McMaster Music Analysis Colloquium 


INTERRUPTION AND EXPANSION IN

BRAHMS'S INTERMEZZO IN A MAJOR, Op. 118, No. 2

 

Ruth Cumberbatch

 
 
During his career as a composer, Johannes Brahms established himself as a `master’ of vocal, choral, symphonic and chamber music.  Near the end of his life, however, Brahms’s interest in more intimate forms rekindled and his output for solo piano increased significantly.  Similar to other Romantic composers like Robert Schumann, Felix Mendelssohn and Franz Schubert, Brahms named his pieces with descriptive titles like `Intermezzo’ and `Capriccio’.  As well, many of these pieces are written in ternary form.  Due to its flexible and accommodating framework, ternary form was an ideal mould in which Brahms could present the inspirations of his mature style.  These piano works, despite their brevity, contain many of the techniques used by Brahms in his larger works.

Brahms’s Intermezzo in A major is one such piece.  Composed in 1893 as part of the Sechs Klavierstücke Op. 118, it contains the chromatic and contrapuntal writing that characterizes much of Brahms’s output.  Of particular interest in this piece is the use of `developing variation’- a compositional technique specifically associated with Brahms.  Arnold Schoenberg used this term to describe the compositional practice of Bach, Beethoven and Brahms, and of these composers, he felt that Brahms had most fully developed the technique.  In his essay "Bach" (1950), he describes music that

"produces its material by . . . developing variation.  This means that variation of the features of a basic unit produces all the thematic formulations which provide for fluency, contrasts, variety, logic and unity on the one hand, and character, mood, expression and every needed differentiation on the other hand - thus elaborating the idea of the piece".(1)

Schoenberg argued that "composition begins with the 'gift' of a musical idea, which grows and expands",(2) and in Brahms's compositions, he sees the evolution of themes, melodies and form through reinterpretation of concise motives.

In his book Brahms and the Principle of Developing Variation, Walter Frisch discusses the outward forms created by this compositional process.  He quotes Gustav Jenner, a student of Brahms, who argued that what mattered to Brahms was "the spirit, not the schema"(3)  of established forms.  Frisch then discusses form as an outgrowth of and as dependent upon the reshaping of the initial idea.(4)

Through an analysis of Brahms’s treatment of form, phrase, meter and motive, I will attempt to demonstrate how Brahms uses the technique of variation not only to expand musical structures and ideas, but also to interrupt or subvert normative progressions and figurations. Furthermore, through this analysis, I hope not only to provide a glimpse into Brahms's technique of developmental variation, but also to suggest a variety of ways to experience this piece.

Expansion of Form

Brahms's use of expansion in this Intermezzo is evident even by looking at its basic form.  It appears to be in three-part or ternary form:  section A is comprised of mm. 1-48; section B, mm. 49-76 and section A', mm. 76b-116.  Although the B section is shorter in length than the A, its descending line, indicated in Figure 1, can be interpreted as an expansion of the line of A.

Figure 1.  Background of the form of the entire piece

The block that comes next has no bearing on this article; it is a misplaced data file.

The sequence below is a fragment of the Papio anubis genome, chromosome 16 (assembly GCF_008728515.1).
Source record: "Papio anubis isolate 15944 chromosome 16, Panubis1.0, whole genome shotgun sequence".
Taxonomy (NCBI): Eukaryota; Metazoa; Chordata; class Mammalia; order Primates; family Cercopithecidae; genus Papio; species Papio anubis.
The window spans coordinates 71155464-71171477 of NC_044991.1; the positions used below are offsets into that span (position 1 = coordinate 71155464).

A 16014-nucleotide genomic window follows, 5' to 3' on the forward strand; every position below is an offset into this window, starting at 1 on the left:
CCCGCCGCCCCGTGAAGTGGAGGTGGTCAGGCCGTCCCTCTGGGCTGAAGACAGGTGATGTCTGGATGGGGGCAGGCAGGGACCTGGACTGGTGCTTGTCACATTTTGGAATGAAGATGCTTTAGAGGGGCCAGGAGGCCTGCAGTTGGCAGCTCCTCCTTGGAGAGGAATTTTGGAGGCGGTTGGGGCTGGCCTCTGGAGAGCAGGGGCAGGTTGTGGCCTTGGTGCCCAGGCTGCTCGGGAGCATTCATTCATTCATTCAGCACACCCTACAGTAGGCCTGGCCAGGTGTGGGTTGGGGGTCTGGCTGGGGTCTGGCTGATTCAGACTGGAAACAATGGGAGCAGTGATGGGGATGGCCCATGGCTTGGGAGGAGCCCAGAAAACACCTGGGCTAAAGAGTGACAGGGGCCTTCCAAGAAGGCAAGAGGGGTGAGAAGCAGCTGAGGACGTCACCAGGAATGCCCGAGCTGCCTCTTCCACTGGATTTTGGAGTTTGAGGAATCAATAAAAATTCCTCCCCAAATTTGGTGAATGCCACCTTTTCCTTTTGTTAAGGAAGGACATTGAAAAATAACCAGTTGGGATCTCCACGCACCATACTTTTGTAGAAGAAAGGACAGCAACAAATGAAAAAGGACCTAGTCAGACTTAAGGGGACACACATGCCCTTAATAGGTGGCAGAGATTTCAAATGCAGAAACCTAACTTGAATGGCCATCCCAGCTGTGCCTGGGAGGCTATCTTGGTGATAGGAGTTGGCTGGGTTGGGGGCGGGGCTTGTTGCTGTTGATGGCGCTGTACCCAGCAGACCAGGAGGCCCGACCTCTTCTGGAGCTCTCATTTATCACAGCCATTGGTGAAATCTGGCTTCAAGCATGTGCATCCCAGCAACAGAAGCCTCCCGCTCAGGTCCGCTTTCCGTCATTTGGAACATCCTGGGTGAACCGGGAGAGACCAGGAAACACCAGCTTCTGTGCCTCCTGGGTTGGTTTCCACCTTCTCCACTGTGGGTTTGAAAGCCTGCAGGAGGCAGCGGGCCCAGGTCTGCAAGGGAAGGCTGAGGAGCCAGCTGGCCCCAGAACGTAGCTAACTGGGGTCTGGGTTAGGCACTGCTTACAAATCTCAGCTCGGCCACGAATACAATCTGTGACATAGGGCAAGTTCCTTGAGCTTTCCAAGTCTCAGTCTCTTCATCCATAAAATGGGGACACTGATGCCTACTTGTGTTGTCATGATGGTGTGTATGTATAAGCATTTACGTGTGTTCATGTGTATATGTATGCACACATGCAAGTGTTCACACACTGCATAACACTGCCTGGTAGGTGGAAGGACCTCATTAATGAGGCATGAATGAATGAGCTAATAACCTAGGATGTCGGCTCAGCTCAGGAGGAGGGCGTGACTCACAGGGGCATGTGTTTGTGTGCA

Section A, however, seems to have its own internal form, a kind of binary form with what I consider to be a coda [i.e. a-b-coda: a{mm.1-16a}-b{mm.16b-38a}-coda{mm. 38b-48}]. Part "a" begins in A major and the first eight measures end on a perfect cadence in E major. Mm. 9-16 basically repeat the material from mm. 1-8 with some variations in harmonies and inner voicing. These variations seem to move the ear away from A major and more decisively to the perfect cadence in E major at m.16.  As an almost exact repetition of mm. 1-8, mm. 9-16 reinforce the identity of the motivic material that will be developed throughout the piece, functioning similarly to an Exposition that is repeated before the beginning of the Development in sonata form.  Furthermore, this repetitive passage quite obviously contributes to the growth or expansion of Section A.(5)

In part "b", beginning at m.16, e is prolonged in the bass until m. 29, when the d in the bass seems to be the most important note until the perfect cadence in m. 38. The coda is a variation of mm. 17-23, being in the key of A major instead of E major. It not only reworks the material from mm. 17-23, but it also contributes to the growth and expansion of the form.

Figure 2a.  Section A expanded

The form of section B also seems to be expanded into three parts: the first, mm. 49-56 introduces a quasi-canonic passage in F-sharp minor (fig. 2b).

Figure 2b. Section B, mm. 49-56

The second section (mm. 57-63) however, is highly disruptive.  Material from the descending line shown in Figure 2b is reworked, but the key is now F-sharp major instead of F-sharp minor and the line descends only to c-sharp (f-sharp, e-sharp, d-sharp, c-sharp) in order to accommodate the strict canon.  This abbreviated line and its repetitions interrupt the feeling of downward progression created by the longer descent of the previous measures.  Furthermore, the left-hand arpeggiations are interrupted by the entrance of the more homophonic texture at m. 57.

The third part of section B, mm. 65-73, is similar to mm. 49-56 except that here the canon begins in the alto and the soprano follows.  Mm. 74-76 provides a transition to A' that moves from VI/A to V/A to I.  The graph below demonstrates how interruption occurs in the descent from 3^.  The music never completes its descent to 1^, but is interrupted by the return of the ascending motion of the opening measures.

Figure 2c.  Transition to A', mm. 74-76


Phrasing, Meter and Register

While expansion and interruption often occurs at the macro-level, or in this case, at the level of the overall form of the piece, both may also occur at the micro-level. Note Brahms's treatment of phrasing(6)  in part "b" of section A. Up until m. 24, the music is divided into four-bar phrases; however, in m. 25, a phrase begins that seems to last for six measures instead of four. The use of chromatic voice leading in this phrase seems to be what delays the ending of this phrase and prolongs it for the extra two measures.  As well, at mm. 43-48, there seems to be another irregular, six-measure phrase that delays the final cadence. The final two measures of this phrase could be described as a "suffix".(7)